The huge, ornate door to Stan Hywet Hall is appropriately heavy and takes a hefty push to get in.
Given all the history and memories the mansion stores inside, there’s no wonder this portal in time takes a bit of muscle.
The former Akron home to Goodyear Tire & Rubber Co. co-founder F.A. Seiberling and his wife, Gertrude, is architecturally stunning in and of itself — but it really comes alive at Christmas.
With some 16,000 individual Christmas lights inside the Manor Home alone and far too many decorated Christmas trees to count, it stands as the centerpiece of the rambling estate’s Deck the Hall celebration, which opens the night after Thanksgiving and runs through Dec. 30.
And for the first time, the folks at Stan Hywet Hall & Gardens have turned to local florists and designers to dream up the holiday decorating schemes for many of its rooms.
Curators challenged the decorators — 12 in all — to draw their inspiration from Christmas cards that were either sent out by the Seiberling family or given to them over the years along with some other vintage ones that have been added to the collection over the years.
Many of the cards are from the era in and around when the mansion and its expansive gardens off North Portage Path were built.
Christmas has always played an important role in the estate’s history.
The family moved into the home in December 1915 just as the last tradesmen were putting the final touches on their handiwork that remains on display today.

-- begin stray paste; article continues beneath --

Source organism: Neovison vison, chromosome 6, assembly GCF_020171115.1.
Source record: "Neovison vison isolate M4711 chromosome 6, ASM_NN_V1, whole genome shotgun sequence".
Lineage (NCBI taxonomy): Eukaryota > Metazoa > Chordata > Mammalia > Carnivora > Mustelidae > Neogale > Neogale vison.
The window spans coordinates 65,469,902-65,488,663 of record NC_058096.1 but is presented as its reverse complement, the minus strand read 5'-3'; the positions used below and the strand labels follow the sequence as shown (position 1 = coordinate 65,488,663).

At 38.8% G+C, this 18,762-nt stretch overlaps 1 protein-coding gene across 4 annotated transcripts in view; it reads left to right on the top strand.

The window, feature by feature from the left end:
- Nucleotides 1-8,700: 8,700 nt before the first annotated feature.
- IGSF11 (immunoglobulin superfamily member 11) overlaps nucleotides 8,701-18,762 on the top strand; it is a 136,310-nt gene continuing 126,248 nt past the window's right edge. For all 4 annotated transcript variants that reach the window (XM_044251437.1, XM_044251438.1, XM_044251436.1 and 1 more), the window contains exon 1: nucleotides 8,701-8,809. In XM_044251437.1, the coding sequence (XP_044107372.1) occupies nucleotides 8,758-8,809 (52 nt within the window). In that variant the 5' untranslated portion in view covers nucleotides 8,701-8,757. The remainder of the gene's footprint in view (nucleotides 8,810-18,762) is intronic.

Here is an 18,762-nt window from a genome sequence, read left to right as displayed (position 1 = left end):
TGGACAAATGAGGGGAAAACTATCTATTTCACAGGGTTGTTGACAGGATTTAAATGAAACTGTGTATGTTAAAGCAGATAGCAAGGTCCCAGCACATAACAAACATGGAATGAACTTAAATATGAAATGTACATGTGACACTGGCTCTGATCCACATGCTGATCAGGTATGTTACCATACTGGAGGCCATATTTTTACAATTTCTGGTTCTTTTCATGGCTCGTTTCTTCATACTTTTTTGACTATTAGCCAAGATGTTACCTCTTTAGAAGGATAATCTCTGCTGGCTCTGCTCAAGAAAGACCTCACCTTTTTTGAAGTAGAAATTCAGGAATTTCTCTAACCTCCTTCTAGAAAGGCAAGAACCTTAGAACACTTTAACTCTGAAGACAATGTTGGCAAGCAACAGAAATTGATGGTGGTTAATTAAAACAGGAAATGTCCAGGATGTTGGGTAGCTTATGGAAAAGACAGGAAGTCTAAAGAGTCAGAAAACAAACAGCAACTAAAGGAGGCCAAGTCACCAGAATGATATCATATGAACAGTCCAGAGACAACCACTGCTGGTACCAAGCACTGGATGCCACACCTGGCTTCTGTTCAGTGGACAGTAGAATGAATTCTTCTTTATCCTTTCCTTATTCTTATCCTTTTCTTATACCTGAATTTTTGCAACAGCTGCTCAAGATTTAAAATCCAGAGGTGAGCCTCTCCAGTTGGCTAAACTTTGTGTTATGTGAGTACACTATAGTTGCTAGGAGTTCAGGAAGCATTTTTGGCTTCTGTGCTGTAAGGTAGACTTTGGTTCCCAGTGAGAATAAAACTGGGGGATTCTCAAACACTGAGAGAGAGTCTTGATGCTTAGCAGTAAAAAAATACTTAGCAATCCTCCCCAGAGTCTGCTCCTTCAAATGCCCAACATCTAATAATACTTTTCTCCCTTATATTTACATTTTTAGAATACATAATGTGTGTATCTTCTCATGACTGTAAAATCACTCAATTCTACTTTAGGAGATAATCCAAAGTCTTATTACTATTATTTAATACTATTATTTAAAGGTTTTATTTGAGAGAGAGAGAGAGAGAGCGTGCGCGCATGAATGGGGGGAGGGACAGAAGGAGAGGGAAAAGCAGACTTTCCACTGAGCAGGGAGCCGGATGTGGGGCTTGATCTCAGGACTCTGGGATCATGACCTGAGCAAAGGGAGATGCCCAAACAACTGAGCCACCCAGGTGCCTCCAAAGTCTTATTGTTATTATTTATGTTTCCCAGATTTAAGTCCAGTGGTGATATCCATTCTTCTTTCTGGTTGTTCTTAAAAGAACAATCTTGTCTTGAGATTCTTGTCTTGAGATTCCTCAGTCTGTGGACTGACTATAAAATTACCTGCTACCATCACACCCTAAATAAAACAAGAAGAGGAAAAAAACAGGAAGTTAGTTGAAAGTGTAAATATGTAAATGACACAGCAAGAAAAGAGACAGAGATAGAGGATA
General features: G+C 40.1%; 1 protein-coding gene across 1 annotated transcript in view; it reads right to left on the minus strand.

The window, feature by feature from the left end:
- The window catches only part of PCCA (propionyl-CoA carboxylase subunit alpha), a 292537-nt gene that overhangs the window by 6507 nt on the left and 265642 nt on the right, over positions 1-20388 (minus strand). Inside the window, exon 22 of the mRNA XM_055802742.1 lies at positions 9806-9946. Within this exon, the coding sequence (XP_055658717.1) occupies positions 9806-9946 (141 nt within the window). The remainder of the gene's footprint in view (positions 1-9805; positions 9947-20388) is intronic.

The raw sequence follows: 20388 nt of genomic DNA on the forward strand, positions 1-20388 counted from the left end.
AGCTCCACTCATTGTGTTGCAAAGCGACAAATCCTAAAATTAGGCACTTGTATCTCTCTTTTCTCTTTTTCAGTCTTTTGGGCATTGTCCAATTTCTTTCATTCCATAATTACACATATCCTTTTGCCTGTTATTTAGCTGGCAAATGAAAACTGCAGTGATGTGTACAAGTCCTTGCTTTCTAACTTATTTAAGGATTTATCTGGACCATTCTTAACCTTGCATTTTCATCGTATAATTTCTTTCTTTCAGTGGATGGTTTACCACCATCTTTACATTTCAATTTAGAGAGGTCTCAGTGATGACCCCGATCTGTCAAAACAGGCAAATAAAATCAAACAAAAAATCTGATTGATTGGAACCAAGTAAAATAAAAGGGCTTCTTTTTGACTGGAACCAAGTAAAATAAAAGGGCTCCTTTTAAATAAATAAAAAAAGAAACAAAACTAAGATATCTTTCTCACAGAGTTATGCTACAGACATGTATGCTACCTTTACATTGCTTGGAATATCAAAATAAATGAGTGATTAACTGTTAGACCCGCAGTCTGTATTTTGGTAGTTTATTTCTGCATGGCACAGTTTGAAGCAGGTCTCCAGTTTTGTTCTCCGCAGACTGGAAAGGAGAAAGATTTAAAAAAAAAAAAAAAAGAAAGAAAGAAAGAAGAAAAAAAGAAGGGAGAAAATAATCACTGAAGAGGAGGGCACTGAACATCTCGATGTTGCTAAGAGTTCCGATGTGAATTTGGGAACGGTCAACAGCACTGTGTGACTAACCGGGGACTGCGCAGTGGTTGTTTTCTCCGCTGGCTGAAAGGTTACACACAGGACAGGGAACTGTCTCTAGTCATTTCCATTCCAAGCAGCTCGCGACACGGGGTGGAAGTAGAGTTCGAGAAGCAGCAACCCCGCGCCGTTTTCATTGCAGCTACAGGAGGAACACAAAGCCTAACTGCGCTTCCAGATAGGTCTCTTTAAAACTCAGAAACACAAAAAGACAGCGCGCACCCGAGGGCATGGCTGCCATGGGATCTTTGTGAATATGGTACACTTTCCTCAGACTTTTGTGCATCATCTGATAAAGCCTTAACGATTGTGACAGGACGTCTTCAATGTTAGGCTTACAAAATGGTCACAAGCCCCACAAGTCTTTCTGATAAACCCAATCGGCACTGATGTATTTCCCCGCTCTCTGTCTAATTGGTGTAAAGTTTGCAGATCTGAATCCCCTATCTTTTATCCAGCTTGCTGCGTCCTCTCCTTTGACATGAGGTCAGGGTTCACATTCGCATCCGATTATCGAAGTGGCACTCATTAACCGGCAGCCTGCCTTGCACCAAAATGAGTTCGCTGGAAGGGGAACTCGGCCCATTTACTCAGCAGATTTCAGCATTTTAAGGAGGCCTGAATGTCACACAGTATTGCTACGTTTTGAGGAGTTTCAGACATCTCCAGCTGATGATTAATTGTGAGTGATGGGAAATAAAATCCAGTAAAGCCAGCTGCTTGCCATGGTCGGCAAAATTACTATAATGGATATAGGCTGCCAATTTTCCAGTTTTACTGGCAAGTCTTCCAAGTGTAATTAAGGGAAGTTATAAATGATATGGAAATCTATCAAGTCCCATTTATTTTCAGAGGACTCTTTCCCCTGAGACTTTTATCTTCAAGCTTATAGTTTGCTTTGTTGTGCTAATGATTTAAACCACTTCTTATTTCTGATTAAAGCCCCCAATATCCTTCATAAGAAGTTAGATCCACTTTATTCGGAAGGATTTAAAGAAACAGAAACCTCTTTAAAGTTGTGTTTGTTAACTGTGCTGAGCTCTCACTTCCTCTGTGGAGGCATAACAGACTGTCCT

The first Christmas celebrated at the house included the Seiberling family along with friends and guests who numbered around 40.
Christmas celebrations at the home have since grown in size and scope.
Some 35,000 guests attend the holiday celebration and most tour the Manor House during Deck the Hall.
Sean Joyce, interim president and executive director at Stan Hywet, said that considering the total attendance at the various events at the estate from Ohio Mart to the Father’s Day car show to daily tours of the home numbers around 135,000, it shows just how important Deck the Hall is for the organization dedicated to preserving the estate’s history.
And having the interior displays inspired by Christmas cards from the family and estate’s own collection, Joyce said, follows a mission to share the home’s history with the public.
Transforming the rooms of the Manor House was really a two-day whirlwind of activity Monday and Tuesday of this week, said Julie Frey, director of museum services and a curator, as the designers converged to work their magic in anticipation of Deck the Hall.
Ticket prices vary depending on the day of the week from $18 for adults to $22 for adults on Friday and Saturdays.
Frey said the staff selected 20 Christmas cards from the collection from which the designers could pick.
Some brought in all of their own decorations or “shopped” through the estate’s extensive collection Christmas stuff accumulated over the years and stored for future use.
“Everyone created something different,” she said. “Every room has a different style.”
The last designer to pick her card had the biggest room to fill.